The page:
“Dickens,” observed one of my students—as in Charles, as in fiction. The word “paternalism” arose, though more as a question than a charge: Did Boo, in assuming the role of an omniscient narrator, inadvertently set herself up to look down on Mumbai from on high? Another student wondered why one of the blurbs on the back was from David Sedaris. “Isn’t he, like, funny?” Behind the Beautiful Forevers is not a funny book, but it wasn’t the blurb-presence of a humorist that caught my student’s eye. It was what Sedaris wrote: “It might surprise you how completely enjoyable this book is, as rich and beautifully written as a novel.”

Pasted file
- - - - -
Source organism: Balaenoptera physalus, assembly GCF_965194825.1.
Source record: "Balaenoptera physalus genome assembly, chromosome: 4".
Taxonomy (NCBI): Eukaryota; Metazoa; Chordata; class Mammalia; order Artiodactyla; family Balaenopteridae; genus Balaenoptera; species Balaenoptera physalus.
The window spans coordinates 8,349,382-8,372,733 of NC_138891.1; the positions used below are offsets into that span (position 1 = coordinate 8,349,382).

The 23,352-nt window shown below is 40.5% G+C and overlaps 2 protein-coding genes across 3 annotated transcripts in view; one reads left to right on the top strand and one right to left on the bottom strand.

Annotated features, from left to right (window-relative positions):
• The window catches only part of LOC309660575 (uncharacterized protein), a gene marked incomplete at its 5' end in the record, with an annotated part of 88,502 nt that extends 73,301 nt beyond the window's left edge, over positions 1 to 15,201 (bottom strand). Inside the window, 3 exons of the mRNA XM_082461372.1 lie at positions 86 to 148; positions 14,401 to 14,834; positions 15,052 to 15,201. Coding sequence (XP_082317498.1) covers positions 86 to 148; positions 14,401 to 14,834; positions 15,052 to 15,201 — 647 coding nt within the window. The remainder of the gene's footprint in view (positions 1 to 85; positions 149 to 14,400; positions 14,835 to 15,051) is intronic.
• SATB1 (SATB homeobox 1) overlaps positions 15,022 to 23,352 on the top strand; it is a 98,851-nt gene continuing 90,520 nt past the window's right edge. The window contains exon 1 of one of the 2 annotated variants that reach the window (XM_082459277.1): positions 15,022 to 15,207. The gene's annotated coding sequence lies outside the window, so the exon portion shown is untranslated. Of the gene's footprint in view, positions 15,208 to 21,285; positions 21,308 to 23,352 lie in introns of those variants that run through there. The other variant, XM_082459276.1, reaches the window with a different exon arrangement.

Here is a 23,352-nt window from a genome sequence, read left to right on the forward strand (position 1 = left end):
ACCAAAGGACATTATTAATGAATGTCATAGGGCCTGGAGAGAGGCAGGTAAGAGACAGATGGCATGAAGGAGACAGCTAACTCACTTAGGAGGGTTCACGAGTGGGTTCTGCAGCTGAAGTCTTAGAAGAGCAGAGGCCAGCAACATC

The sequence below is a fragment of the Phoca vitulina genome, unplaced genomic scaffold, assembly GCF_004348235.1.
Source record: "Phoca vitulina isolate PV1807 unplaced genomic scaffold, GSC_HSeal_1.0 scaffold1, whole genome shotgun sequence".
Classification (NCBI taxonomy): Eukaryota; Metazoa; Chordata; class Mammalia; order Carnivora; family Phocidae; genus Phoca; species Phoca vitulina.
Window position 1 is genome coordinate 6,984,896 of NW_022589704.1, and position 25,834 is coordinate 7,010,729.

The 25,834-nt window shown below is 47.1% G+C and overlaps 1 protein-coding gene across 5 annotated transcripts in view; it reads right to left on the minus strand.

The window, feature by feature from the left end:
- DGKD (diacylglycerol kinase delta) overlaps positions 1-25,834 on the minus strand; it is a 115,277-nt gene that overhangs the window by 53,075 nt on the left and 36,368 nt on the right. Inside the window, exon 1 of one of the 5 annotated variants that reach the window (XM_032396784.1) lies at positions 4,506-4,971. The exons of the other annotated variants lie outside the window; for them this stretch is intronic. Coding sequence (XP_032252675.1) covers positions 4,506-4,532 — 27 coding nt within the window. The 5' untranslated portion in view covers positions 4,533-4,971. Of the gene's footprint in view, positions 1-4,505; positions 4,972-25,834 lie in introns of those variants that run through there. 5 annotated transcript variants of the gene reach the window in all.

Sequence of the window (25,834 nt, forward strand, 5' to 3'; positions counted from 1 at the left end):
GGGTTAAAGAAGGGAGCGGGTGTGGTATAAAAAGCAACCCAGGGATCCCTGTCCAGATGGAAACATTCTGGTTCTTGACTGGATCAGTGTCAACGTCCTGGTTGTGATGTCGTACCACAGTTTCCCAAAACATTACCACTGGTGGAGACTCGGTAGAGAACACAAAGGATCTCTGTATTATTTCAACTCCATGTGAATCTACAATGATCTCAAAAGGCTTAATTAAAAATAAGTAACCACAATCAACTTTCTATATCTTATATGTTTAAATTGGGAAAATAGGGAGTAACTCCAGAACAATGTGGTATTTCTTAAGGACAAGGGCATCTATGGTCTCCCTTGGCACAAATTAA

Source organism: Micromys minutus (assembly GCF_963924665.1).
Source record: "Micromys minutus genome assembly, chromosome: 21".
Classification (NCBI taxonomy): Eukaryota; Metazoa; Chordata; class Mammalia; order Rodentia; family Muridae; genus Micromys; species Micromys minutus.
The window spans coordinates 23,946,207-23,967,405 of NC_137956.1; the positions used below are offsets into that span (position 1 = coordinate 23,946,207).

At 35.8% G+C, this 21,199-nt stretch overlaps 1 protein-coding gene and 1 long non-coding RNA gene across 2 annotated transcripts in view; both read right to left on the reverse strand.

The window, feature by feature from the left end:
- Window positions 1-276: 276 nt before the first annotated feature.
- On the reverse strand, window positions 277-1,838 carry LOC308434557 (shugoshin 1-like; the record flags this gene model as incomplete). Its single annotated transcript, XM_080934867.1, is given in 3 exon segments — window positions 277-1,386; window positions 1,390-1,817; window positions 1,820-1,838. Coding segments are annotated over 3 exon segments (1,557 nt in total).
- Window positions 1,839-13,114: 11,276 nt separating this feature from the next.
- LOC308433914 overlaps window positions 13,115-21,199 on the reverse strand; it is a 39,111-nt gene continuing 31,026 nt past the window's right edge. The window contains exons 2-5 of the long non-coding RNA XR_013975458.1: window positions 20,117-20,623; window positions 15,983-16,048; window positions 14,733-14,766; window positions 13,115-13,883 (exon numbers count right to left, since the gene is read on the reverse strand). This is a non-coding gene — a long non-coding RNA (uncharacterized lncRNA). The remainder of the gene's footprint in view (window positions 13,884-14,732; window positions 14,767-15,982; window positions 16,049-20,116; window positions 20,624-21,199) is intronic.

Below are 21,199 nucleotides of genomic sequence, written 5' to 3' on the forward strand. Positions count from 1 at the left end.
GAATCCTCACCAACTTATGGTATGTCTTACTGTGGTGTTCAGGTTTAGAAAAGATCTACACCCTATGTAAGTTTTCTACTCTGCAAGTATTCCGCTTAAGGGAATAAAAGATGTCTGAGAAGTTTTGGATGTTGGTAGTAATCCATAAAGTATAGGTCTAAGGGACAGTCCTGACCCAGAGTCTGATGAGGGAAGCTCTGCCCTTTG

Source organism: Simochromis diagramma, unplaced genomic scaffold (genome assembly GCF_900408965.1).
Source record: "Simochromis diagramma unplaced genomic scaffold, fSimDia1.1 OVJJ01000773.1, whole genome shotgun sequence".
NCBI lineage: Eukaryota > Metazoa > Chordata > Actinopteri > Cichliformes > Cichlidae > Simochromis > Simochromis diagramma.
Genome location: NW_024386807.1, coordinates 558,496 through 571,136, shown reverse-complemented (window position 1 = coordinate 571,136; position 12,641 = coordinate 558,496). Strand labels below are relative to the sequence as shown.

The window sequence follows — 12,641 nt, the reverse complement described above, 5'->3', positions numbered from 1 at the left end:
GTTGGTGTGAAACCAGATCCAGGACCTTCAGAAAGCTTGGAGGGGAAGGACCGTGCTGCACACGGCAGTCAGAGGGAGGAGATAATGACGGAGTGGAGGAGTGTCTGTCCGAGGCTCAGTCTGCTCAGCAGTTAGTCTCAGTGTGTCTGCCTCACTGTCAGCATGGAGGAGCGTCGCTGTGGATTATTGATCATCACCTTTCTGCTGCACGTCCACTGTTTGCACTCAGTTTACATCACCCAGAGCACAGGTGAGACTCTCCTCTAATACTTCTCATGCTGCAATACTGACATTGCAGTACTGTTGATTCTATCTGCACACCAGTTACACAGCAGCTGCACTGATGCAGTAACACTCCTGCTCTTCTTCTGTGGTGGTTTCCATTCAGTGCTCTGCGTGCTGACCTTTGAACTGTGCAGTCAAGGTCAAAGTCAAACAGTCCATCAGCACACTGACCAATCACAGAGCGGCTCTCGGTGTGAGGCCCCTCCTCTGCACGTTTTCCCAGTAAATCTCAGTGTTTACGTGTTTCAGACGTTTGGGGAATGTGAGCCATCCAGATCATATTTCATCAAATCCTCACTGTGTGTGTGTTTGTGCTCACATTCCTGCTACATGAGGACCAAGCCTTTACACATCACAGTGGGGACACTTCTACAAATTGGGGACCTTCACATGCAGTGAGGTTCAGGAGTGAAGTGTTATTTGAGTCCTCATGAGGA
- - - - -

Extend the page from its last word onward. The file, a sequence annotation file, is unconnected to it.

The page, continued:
Read more of "Like a Novel: The Marketing of Literary Nonfiction" in the Summer issue of Virginia Quarterly Review.